AccreditedSchoolsOnline.org has a ton of information about online courses at accredited universities, including graduate schools. It tells you the cost of tuition and the prospects of getting a job in a given field. It also lists the salaries for a host of jobs and has info about vocational training. Who knew a dental hygienist makes around $71,000 on average? (And they’re worth every cent.)
JobApplicationDB.com lists 1200 companies with their job applications. It claims to be the largest direct application site and is adding more each month. Users are directed to a company’s internal career site where they can see jobs not posted on job boards.
“Why the U.S. STEM Initiative Shouldn’t Ignore Computer Science,” is a fascinating “infographic,” (a pictorial presentation of statistics) from the New Jersey Institute of Technology. We’ve shortened the long web address to just tinyurl.com/USlag. The chart shows that 150,000 new computing jobs will need to be filled every year for the next ten years. In five years, there will be three times as many computer science jobs as applicants, yet nine out of ten elementary and high schools offer no programming classes. Ironically, computer science is one of the top five highest paid college degrees. See the books below.
A new start-up has drawn $4 million from investors to fuel an online tutoring service called InstaEdu.com. So far they claim to have 3000 tutors on hand. It costs $24 an hour to get tutored, and the tutors get to keep $20 of that, an unusually generous split. Tutors can work as little as 20 minutes a month. You have to be 18 and have some tutoring experience to apply. Students choose the tutors they wish by reading online profiles. We noticed that some are graduates from prestigious colleges. (Kind of a sign of the times.)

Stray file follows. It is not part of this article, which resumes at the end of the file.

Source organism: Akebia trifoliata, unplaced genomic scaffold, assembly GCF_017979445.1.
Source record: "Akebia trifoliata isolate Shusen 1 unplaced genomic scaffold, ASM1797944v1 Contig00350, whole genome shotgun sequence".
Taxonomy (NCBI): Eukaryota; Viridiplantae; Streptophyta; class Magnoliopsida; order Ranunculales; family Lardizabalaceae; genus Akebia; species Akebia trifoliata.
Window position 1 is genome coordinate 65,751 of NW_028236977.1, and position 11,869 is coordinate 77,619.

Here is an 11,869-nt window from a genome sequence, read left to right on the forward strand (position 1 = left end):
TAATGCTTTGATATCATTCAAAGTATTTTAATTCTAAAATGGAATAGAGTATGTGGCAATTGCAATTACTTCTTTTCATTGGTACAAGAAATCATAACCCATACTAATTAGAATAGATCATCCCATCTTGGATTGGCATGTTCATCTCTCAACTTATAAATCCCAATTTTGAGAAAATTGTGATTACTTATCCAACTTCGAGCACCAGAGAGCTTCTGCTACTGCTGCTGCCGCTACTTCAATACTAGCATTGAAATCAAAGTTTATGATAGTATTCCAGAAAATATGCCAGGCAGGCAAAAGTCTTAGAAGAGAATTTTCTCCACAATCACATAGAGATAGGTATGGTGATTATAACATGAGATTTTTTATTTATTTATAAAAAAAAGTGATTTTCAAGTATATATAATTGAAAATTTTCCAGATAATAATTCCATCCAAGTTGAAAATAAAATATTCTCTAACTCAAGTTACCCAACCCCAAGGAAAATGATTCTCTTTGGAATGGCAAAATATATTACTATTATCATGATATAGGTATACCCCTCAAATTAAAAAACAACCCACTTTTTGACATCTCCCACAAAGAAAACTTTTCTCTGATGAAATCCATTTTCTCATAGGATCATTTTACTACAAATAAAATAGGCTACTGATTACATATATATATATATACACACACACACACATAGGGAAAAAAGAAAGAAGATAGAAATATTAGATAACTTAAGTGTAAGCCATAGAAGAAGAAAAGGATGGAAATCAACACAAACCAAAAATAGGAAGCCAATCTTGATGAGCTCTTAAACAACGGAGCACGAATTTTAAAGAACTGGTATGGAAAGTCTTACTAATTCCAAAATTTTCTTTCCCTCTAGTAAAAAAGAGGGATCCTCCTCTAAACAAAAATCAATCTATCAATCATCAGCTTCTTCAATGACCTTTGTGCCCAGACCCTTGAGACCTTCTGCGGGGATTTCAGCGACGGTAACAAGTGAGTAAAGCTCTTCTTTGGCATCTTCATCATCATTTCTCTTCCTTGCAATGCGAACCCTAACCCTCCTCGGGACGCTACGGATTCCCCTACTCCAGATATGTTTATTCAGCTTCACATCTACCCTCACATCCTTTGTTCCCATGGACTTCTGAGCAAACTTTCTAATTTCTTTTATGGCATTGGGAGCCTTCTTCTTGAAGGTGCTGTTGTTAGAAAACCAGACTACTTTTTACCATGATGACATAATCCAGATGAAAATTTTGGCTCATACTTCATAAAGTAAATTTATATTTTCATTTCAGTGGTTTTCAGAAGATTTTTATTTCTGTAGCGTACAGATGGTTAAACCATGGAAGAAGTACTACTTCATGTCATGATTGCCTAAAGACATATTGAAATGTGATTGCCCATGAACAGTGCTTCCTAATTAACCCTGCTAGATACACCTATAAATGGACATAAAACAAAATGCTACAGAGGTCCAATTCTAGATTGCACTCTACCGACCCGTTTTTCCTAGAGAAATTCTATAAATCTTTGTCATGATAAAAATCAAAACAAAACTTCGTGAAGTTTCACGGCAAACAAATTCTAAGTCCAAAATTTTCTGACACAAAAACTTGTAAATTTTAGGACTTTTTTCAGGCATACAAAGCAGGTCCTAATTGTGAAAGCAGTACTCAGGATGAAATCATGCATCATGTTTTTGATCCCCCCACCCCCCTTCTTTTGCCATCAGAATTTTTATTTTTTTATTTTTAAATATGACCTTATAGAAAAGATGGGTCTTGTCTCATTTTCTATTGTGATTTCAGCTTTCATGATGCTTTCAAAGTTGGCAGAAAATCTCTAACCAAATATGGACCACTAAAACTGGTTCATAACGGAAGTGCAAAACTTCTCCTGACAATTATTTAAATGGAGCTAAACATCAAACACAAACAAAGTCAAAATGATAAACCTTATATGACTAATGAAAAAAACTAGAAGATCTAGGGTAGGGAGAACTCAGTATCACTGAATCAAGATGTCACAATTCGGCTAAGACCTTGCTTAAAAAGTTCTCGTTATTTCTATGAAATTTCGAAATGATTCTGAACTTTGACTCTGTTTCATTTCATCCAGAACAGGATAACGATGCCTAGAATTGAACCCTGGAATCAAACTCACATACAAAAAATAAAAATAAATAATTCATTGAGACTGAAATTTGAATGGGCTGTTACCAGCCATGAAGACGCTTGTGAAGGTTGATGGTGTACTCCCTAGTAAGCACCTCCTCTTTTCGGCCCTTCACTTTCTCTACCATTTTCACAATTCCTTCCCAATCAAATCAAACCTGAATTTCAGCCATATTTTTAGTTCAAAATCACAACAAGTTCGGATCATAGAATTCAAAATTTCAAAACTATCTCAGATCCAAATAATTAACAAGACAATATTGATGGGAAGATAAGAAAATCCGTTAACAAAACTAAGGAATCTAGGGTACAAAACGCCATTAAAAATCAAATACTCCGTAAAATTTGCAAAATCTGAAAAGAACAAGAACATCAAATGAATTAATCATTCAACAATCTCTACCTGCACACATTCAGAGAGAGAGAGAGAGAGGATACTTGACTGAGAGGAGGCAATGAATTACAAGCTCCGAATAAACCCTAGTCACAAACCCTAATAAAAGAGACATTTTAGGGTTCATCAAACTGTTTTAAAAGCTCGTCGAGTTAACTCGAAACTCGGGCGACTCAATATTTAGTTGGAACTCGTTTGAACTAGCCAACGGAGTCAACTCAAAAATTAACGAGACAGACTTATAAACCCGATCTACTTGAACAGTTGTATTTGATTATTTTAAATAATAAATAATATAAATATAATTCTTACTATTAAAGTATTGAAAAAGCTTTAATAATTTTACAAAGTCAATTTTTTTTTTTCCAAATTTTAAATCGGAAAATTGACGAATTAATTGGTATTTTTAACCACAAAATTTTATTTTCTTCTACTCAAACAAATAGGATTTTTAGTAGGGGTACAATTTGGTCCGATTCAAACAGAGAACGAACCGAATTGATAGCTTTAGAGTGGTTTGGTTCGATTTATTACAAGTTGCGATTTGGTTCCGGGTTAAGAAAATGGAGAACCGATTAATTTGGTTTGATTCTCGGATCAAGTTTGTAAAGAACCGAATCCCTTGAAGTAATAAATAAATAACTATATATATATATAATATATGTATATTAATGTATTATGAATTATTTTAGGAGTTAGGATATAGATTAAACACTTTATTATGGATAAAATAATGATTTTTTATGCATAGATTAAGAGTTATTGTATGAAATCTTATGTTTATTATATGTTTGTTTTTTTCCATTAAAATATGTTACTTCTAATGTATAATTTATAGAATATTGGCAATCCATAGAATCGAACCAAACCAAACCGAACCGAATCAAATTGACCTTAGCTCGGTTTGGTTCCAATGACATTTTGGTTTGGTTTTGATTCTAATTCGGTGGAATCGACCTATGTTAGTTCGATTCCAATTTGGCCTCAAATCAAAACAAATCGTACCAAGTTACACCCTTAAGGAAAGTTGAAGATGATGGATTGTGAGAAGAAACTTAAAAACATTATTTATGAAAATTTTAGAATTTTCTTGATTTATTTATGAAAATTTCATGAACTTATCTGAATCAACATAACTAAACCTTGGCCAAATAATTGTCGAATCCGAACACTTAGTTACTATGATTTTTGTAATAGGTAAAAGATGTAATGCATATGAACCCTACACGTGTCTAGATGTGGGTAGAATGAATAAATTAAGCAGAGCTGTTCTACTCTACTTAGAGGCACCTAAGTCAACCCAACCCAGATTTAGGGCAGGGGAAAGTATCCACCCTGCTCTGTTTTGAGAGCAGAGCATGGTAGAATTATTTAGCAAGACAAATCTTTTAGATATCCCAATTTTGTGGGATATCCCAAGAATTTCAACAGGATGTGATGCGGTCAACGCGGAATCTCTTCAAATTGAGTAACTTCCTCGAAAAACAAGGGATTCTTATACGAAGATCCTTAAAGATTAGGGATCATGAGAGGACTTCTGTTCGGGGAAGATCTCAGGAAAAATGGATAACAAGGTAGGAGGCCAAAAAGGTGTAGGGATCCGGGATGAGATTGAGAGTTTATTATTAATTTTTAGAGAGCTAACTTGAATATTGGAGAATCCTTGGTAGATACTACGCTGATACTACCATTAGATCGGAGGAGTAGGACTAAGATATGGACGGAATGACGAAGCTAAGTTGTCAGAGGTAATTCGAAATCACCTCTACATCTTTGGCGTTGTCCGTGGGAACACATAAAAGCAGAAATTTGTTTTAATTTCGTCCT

These are all from the social networking site LinkedIn. Deepak Chopra on ending his career to find his bliss I dumped a pile of papers on my boss and quit on the spot. Read more Sallie Krawcheck on being sabotaged by a cat My ugly cat awkwardly upstaged Bank of America’s CEO. Read more Charlene Li on keeping silent about body odor I waited far too long to tell my boss he stank — literally. Read more Herb Greenberg on botching a drug raid I embarrassed myself in front of my hero, and the cops. Read more Nicholas Thompson on being fired from his first job I managed to work at 60 Minutes for less than 60 minutes. Read […]
After we wrote about smartphone apps for small jobs, a reader living on a retirement income asked about apps that don’t require a smartphone. He was especially interested in “mystery shopper” jobs at retirement communities, because they pay well, and only ask that you pretend to be a customer.
After logging on to a few free college courses at Coursera.org, which we wrote about last week, we have a few more choice words – and we will try to keep them printable. A lot of the courses are from major colleges, including the well-regarded Ivy League. Too bad. What we learned above all, is that everything depends on the professor, and some of them are very bad. The real duds were in the humanities and social sciences.
Wow! This is the way to go! Coursera.org offers more than 100 free courses from universities such as Cal Tech, UC Berkeley, Rice, John Hopkins, U.of Illinois, and 11 others. The number of students is approaching a million. Bill Gates’ favorite online learning site, KhanAcademy, has hundreds more college courses, many on technical subjects, and they too are all free. Is this a trend? Is it the future? We certainly hope so. Considering the cost of attending a major university these days, there has to be an alternative. Sending a student to four years at one of the biggies like Princeton, Harvard, U. of Chicago, etc., costs around a quarter of a million dollars. Have two kids? That’s half a […]